CONDOR Ferries, the operator of Poole’s link with the Channel Islands, is to be sold to a consortium that consists of an investment fund and Brittany Ferries.

The new owner says it will work toward the “long term security and development” of Condor’s services.

Columbia Threadneedle European Sustainable Infrastructure Fund (ESIF) is the majority partner in the consortium that has reached a deal to buy the company. Brittany Ferries, the French operator which runs the Barfleur from Poole to Cherbourg, has a minority stake.

The consortium agreed to buy the ferry from an investment fund owned by Australia-based Macquarie Infrastructure and Real Assets.

Condor carries around a million passengers a year between the Channel Islands, the UK and St Malo in France. Its UK operations are based in Poole, Portsmouth and Plymouth.

In recent years, its Poole services have been plagued by problems with the £50million ferry it bought and put into service in 2015 as Condor Liberation. It collided with a quay in Guernsey on its second day of operation and suffered a string of technical faults.

Heiko Schupp, global head of infrastructure investments at Columbia Threadneedle Investments, said: “This agreement is exciting news for us as it marks the first investment for the Columbia Threadneedle European Sustainable Infrastructure Fund. Its evergreen structure suits long-term, income-producing infrastructure assets such as Condor Ferries. We are delighted to have partnered with Brittany Ferries and look forward to working with management, employees and the Channel Islands towards the long-term security and development of Condor’s ferry services.”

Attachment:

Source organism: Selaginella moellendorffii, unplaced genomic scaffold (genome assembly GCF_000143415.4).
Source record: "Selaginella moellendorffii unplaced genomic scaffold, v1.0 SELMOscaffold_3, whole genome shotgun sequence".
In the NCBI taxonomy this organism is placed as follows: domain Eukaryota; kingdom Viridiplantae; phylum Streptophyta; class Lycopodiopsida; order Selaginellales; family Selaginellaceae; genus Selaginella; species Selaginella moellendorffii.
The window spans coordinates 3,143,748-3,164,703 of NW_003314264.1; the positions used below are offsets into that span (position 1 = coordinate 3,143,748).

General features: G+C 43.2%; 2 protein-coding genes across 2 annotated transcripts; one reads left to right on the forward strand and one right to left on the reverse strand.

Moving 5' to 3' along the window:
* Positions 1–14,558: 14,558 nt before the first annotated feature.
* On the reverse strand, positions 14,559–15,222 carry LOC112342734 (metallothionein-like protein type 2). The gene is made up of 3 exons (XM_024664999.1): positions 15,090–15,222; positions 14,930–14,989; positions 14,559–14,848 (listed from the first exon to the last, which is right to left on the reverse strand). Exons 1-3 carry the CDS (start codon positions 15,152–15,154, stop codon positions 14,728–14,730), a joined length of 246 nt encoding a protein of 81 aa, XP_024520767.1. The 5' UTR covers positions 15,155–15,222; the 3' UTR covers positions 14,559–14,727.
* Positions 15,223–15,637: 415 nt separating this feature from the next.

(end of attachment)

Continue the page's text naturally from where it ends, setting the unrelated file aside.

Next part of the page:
Christophe Mathieu, chief executive of Brittany Ferries, said: “We are delighted to be part of the consortium that has agreed to acquire Condor Ferries.

“Brittany Ferries and Condor enjoy a long history in commercial operations and a closer cooperation between the two companies will create opportunities for sharing expertise and best practice. We believe this is a positive step and look forward to playing our part in supporting the economies and communities of the Channel Islands into the long term.”

Brittany’s chairman, Jean-Marc Roue, said: “I am proud and honoured that we have concluded a partnership with the Columbia Threadneedle European Sustainable Infrastructure Fund. It allows us to reconnect with a route to the Channel Islands that Brittany Ferries operated in the past.”

Condor’s chief executive, Paul Luxon, also said he was “delighted” with the deal.

“The new shareholders wholeheartedly share our vision and strategy for maintaining and developing essential Channel Islands’ lifeline ferry services across the freight supply chain, islander travel and tourism sectors,” he said.

He added: “Condor Ferries’ management and staff will continue to deliver the five year business plan that is underway and focus on providing efficient and effective sea connectivity to support the Channel Islands’ economies.”